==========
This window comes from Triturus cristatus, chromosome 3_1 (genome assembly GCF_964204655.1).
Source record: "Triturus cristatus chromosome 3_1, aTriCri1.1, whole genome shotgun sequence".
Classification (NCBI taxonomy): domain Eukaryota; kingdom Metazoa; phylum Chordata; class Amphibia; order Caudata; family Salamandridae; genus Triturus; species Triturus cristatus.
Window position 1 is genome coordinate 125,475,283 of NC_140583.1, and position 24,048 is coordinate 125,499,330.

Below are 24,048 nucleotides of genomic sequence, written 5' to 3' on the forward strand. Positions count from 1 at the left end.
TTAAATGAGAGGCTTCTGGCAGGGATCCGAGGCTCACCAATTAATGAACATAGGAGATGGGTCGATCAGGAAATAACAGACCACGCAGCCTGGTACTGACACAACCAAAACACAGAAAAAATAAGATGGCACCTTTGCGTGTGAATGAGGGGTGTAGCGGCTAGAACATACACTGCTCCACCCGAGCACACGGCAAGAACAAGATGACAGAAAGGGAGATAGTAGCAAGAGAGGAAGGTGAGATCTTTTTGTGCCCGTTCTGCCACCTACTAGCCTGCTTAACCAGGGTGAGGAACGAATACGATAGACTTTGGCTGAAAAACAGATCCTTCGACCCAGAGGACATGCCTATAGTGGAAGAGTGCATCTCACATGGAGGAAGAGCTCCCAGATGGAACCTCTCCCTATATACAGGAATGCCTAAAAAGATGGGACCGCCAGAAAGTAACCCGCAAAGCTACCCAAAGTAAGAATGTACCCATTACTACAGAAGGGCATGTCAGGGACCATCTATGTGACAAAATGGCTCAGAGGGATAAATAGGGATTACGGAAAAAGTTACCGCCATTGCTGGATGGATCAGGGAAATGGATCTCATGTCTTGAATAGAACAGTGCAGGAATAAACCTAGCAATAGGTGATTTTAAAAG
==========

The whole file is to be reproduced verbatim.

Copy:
This window comes from Triturus cristatus, chromosome 3_1 (genome assembly GCF_964204655.1).
Source record: "Triturus cristatus chromosome 3_1, aTriCri1.1, whole genome shotgun sequence".
Classification (NCBI taxonomy): domain Eukaryota; kingdom Metazoa; phylum Chordata; class Amphibia; order Caudata; family Salamandridae; genus Triturus; species Triturus cristatus.
Window position 1 is genome coordinate 125,475,283 of NC_140583.1, and position 24,048 is coordinate 125,499,330.

Below are 24,048 nucleotides of genomic sequence, written 5' to 3' on the forward strand. Positions count from 1 at the left end.
TTAAATGAGAGGCTTCTGGCAGGGATCCGAGGCTCACCAATTAATGAACATAGGAGATGGGTCGATCAGGAAATAACAGACCACGCAGCCTGGTACTGACACAACCAAAACACAGAAAAAATAAGATGGCACCTTTGCGTGTGAATGAGGGGTGTAGCGGCTAGAACATACACTGCTCCACCCGAGCACACGGCAAGAACAAGATGACAGAAAGGGAGATAGTAGCAAGAGAGGAAGGTGAGATCTTTTTGTGCCCGTTCTGCCACCTACTAGCCTGCTTAACCAGGGTGAGGAACGAATACGATAGACTTTGGCTGAAAAACAGATCCTTCGACCCAGAGGACATGCCTATAGTGGAAGAGTGCATCTCACATGGAGGAAGAGCTCCCAGATGGAACCTCTCCCTATATACAGGAATGCCTAAAAAGATGGGACCGCCAGAAAGTAACCCGCAAAGCTACCCAAAGTAAGAATGTACCCATTACTACAGAAGGGCATGTCAGGGACCATCTATGTGACAAAATGGCTCAGAGGGATAAATAGGGATTACGGAAAAAGTTACCGCCATTGCTGGATGGATCAGGGAAATGGATCTCATGTCTTGAATAGAACAGTGCAGGAATAAACCTAGCAATAGGTGATTTTAAAAG